"No, please!" Wilson raised his bound hands in front of his face, hoping in vain that would shield him from whatever horrid fate Old Rocco had in mind for him. Something told him that Rocco wasn't just content smashing up or burning his store. Rocco pulled out a violin case. Wilson expected to see a Tommy gun come out at any moment.
"Relax, chump," he replied. "You ain't gonna be sleepin' with the fishes or get ventilated. At least not today."
He opened the violin case, pulling out a violin. It wasn't like the finely tuned and quality instruments that he was used to dealing with. Instead, it was an old, ill maintained one. The wood was splintering and rotten. The strings were frayed and looked about ready to snap. It was as if the instrument had been found floating around in the sewer after years.
"Now, I ain't exactly a man of class," Rocco explained. "But I ain't just a thug, either. My old man showed me some violin back in the day. I learned some Pierre Rode, and that kraut Joseph Bohm. Hell, I even catch a jazz show with Joe Venuti in it now and then."
Wilson remained quiet, unsure of how to react.
"Point is, I know my music, and I know you do, too," Rocco added. "Now, I could just bash up your shop, or break your legs, but I prefer to have a more unique touch."
He snapped his fingers, and the thug with the revolver took the violin from Rocco. "But Luigi here ain't never learned to play," Rocco grinned. "He's gonna try to play some Rode, and you're gonna listen to it."
He lifted the violin to his chin, and held it in an improper way. He held the weathered bow at an improper angle to the strings, and began to play. The sounds that came out were what he'd expect from such a violin. Horrid, out of tune notes and strings that sounded worse like nails on glass. The out of tune instrument was like a torture device to the trained ears of the music instructor. The instrument sounded like the dying sounds of a cat in a meat grinder. Despite his best efforts, he could not tune it out. Years of training in music meant he was focused on it.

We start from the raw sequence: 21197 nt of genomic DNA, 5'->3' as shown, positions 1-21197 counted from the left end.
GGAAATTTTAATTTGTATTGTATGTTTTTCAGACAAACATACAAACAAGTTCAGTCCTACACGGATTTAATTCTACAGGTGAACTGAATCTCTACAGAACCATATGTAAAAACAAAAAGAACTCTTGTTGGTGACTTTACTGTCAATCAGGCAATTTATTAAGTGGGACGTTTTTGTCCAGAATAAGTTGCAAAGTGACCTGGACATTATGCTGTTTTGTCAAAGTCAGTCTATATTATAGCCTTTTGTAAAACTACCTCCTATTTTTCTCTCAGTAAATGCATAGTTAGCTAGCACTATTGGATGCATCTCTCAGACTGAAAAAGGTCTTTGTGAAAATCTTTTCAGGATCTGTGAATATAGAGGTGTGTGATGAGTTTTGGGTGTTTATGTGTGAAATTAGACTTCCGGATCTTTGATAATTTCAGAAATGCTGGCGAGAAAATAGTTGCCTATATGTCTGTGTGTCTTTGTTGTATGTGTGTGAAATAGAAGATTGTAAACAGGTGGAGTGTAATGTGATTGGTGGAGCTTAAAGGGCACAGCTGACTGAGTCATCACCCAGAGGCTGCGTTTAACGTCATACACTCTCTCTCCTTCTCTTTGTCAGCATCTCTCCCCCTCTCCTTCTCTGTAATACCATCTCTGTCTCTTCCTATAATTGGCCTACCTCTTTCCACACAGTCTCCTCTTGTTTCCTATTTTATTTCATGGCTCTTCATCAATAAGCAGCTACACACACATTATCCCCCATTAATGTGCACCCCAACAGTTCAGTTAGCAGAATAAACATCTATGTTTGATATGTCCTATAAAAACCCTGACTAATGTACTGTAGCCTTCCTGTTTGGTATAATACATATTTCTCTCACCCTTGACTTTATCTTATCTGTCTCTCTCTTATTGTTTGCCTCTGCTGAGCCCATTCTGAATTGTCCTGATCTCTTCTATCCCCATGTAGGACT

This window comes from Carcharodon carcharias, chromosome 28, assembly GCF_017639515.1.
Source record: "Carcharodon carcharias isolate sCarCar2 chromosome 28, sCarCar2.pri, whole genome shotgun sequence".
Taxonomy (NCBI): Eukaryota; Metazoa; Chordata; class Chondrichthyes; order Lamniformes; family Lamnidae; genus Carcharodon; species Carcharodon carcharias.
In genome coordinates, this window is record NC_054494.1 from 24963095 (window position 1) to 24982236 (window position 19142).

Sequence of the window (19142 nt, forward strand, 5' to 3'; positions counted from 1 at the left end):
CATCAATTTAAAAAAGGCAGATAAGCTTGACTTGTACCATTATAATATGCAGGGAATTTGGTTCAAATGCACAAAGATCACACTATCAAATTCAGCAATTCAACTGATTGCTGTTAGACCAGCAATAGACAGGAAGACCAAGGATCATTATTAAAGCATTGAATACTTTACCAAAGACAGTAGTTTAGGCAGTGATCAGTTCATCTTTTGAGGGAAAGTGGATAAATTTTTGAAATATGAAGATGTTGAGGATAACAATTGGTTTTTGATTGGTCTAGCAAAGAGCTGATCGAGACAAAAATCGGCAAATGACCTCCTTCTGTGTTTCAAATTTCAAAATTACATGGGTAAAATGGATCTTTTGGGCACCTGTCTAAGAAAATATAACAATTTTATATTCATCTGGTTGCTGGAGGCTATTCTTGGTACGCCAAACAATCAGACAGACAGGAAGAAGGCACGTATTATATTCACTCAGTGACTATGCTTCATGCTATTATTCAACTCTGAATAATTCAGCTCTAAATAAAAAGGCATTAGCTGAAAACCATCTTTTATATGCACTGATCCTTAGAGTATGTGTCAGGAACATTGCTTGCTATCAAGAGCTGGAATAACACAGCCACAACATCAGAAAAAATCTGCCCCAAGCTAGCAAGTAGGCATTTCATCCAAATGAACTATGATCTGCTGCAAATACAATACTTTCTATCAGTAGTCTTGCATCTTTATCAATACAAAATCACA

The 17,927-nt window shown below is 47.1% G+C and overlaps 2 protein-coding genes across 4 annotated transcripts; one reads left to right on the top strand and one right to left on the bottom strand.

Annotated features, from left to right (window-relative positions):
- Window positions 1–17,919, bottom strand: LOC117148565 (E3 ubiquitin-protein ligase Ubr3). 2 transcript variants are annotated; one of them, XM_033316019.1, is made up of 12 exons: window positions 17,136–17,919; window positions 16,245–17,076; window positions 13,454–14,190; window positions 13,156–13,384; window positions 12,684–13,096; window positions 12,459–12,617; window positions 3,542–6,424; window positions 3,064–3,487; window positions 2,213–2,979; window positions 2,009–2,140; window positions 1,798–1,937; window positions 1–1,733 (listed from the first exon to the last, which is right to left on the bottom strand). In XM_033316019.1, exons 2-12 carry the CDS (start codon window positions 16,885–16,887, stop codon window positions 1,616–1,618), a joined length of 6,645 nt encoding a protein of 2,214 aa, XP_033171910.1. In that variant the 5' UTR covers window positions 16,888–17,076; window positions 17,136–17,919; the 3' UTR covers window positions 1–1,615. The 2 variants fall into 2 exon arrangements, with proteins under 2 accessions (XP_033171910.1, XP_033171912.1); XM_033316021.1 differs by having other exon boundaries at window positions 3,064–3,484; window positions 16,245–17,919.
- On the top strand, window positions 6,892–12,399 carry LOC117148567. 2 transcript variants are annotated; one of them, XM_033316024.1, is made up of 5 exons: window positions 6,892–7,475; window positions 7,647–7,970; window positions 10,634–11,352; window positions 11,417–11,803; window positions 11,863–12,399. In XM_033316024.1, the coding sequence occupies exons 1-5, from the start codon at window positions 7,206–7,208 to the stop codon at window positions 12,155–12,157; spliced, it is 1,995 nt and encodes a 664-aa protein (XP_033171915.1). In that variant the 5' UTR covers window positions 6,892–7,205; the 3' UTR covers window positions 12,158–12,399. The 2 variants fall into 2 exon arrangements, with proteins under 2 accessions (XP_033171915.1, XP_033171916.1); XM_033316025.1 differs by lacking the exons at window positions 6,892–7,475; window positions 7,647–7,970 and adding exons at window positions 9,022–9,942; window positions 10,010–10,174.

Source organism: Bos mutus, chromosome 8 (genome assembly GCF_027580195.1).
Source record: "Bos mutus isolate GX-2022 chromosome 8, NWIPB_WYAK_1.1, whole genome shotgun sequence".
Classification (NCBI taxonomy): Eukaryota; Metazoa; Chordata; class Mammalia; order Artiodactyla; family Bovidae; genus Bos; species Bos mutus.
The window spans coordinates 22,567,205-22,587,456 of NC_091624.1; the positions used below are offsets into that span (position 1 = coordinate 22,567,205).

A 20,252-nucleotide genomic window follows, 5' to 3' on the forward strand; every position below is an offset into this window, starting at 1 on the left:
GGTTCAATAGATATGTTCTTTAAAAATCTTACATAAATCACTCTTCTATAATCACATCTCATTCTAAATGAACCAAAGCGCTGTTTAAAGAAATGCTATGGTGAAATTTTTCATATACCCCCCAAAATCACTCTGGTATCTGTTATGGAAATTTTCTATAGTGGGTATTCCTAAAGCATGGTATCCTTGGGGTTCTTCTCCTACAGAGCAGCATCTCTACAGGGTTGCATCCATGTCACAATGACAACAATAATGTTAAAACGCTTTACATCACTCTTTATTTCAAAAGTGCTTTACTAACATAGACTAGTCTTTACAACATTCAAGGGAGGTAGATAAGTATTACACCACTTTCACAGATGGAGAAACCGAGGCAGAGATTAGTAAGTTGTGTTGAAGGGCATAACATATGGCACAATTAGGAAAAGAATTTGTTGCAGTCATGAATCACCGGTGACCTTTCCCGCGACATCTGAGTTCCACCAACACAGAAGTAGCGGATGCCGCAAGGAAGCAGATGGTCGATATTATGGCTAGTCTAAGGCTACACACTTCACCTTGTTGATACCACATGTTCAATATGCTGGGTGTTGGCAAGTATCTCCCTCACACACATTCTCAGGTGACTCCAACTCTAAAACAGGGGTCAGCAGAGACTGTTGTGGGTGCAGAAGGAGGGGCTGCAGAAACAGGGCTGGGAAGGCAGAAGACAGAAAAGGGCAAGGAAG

The car continued driving, as the music continued coming. Rocco was on the verge of laughter the whole time. If this was a student, Wilson knew he'd be correcting countless things about the condition of the instrument and lack of skill of the violinist. It was like trying to listen to a gorilla playing with broken instruments from the garbage. The agonizing cacophany made him wince and keep his eyes closed. His bound hands prevented him from covering his ears.
There was missed notes, horrid sounds, and one of his favorite composers defiled from beyond the grave. Necrophilia would be less of a travesty to the late Pierre Rode than this. A mentally ill monkey would have more musical skills than the mobster holding the violin. Wilson was starting to regret them not shooting him. As the trip wore on, Wilson regretted the fact they didn't just shoot him to begin with. After what seemed like an eternity of torture, he screamed.
"Okay, he's had enough," Rocco grinned sadistically. "Remember, chump, if you don't start paying, next time I'll bring my own orchestra. Then it'll be a real symphony of pain. Boys, toss him out here."
The car pulled to a stop, and the thugs threw him out of the car. Wilson stood up, his hands still chafing from the ropes, and saw the car speed off. Old Rocco was truly devious. He began paying the day afterwards, but his ears felt unclean for the rest of the week. He would have nightmares for life.